But for me I would that I were gather'd to my rest,

And mingled with the famous kings of old

On whom about their ocean-islets flash

The faces of the Gods?the wise man's word

Here trampled by the populace underfoot

There crown'd with worship and these eyes will find

The men I knew, and watch the chariot whirl

About the goal again, and hunters race

The shadowy lion, and the warrior-kings

In height and prowess more than human, strive

Again for glory, while the golden lyre

Is ever sounding in heroic ears

Heroic hymns, and every way the vales

Wind, clouded with the grateful incense-fume

Of those who mix all odor to the Gods

On one far height in one far-shining fire.



-------------------------



"One height and one far-shining fire!"

And while I fancied that my friend

For this brief idyll would require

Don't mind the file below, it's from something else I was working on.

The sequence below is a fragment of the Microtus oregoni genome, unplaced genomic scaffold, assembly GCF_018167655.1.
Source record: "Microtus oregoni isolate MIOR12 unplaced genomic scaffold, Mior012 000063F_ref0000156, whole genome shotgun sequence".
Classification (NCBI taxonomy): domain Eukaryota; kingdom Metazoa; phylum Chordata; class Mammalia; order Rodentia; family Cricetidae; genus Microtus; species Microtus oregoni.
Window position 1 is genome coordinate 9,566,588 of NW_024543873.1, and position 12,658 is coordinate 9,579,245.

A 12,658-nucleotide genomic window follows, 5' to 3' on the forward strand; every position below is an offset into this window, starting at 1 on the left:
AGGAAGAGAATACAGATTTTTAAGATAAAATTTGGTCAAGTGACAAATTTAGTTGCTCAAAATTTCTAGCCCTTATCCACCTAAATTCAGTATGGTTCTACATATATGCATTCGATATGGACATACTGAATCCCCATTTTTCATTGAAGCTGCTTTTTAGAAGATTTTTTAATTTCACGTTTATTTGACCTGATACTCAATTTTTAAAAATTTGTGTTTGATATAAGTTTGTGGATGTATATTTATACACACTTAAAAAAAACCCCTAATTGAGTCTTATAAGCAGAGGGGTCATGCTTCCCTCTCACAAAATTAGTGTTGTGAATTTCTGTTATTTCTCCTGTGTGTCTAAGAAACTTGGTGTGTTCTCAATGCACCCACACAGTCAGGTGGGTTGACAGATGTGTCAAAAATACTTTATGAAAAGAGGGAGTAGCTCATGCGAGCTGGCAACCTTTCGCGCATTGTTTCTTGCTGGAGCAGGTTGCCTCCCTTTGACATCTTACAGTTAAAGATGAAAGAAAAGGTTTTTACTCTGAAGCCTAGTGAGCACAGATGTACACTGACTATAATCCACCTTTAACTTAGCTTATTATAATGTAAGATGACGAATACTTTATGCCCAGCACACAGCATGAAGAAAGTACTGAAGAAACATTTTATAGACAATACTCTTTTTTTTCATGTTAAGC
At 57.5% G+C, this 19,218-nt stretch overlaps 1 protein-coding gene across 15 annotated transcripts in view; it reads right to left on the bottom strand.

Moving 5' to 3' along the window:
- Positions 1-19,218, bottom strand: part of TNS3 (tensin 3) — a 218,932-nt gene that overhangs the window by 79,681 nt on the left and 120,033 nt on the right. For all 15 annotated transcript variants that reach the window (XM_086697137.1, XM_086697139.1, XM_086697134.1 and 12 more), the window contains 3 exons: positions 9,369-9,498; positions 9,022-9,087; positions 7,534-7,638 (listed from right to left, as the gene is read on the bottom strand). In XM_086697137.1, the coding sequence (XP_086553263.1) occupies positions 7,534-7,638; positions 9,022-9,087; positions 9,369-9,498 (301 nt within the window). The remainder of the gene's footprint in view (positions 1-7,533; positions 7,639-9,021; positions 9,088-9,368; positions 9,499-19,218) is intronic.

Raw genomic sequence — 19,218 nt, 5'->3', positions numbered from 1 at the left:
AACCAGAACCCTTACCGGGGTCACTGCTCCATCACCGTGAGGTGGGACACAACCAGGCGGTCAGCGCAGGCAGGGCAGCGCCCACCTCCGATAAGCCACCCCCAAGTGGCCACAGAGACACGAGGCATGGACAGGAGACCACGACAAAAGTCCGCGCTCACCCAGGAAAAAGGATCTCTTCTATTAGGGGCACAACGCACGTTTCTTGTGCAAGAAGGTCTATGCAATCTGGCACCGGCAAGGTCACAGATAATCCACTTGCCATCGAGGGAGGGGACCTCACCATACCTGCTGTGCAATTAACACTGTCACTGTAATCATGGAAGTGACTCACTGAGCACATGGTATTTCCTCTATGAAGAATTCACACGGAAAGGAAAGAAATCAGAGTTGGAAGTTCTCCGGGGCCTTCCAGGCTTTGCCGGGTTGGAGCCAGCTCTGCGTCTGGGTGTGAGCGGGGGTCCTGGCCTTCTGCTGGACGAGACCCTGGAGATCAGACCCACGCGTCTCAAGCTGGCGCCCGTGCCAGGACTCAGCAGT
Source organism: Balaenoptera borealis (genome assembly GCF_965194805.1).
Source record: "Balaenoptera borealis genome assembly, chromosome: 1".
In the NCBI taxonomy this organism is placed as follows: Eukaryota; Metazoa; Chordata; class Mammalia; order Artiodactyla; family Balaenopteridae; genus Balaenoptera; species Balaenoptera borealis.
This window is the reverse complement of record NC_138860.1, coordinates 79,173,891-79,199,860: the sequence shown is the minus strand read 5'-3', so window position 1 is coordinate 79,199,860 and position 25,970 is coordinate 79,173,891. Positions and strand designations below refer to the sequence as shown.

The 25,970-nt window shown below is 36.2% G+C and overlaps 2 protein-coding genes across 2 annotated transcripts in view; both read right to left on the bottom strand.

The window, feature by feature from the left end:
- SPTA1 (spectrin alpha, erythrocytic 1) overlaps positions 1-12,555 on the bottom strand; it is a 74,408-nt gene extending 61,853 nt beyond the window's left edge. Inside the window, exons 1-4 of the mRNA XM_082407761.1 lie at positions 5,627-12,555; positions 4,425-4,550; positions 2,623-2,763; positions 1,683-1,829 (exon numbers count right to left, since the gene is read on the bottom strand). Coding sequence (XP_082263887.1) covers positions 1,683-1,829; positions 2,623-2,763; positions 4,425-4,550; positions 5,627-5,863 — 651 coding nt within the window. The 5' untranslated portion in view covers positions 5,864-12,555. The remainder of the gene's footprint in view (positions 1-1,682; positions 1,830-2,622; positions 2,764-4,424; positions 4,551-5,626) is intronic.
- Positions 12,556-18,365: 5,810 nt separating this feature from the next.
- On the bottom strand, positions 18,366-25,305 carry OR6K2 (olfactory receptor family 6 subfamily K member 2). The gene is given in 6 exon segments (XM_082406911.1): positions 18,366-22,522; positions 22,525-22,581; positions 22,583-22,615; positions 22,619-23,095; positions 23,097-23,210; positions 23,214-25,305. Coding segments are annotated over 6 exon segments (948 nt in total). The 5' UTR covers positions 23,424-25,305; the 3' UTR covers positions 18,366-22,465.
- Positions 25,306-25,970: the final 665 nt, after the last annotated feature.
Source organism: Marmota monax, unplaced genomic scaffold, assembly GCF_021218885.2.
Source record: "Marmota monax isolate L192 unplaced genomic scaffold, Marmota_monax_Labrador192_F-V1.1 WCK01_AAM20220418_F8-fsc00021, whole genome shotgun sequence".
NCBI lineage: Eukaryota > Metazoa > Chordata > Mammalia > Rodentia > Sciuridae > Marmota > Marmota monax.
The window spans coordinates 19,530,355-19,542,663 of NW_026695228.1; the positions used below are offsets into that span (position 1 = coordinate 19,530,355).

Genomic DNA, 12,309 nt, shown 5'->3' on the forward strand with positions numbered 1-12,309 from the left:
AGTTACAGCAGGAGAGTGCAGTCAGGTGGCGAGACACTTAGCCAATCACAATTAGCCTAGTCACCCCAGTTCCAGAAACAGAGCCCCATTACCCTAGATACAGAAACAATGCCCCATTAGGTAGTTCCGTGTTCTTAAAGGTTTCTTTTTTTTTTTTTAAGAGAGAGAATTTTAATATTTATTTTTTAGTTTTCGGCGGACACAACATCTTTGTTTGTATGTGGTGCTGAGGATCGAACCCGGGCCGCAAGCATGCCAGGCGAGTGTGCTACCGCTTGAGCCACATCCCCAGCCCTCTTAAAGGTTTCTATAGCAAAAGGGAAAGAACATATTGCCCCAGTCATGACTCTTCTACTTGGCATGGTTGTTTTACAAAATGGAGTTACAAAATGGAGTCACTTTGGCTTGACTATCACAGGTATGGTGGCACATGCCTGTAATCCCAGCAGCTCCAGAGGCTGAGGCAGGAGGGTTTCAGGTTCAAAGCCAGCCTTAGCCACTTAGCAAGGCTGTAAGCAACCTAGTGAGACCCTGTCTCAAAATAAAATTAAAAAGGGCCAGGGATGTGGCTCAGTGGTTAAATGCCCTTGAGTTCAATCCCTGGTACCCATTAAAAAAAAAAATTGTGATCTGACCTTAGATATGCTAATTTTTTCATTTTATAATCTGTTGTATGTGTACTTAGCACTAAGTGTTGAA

A less diffuse and opulent end,

And would defend his judgment well,

If I should deem it over nice?

The tolling of his funeral bell

Broke on my Pagan Paradise,

And mixt the dream of classic times,

And all the phantoms of the dream,

With present grief, and made the rhymes,

That miss'd his living welcome, seem

Like would-be guests an hour too late,

Who down the highway moving on

With easy laughter find the gate

Is bolted, and the master gone.

Gone onto darkness, that full light

Of friendship! past, in sleep, away

By night, into the deeper night!

The deeper night? A clearer day

Than our poor twilight dawn on earth?

If night, what barren toil to be!

What life, so maim'd by night, were worth

Our living out? Not mine to me

Remembering all the golden hours

Now silent, and so many dead,

And him the last; and laying flowers,

This wreath, above his honor'd head,

And praying that, when I from hence

Shall fade with him into the unknown,

My close of earth's experience

May prove as peaceful as his own.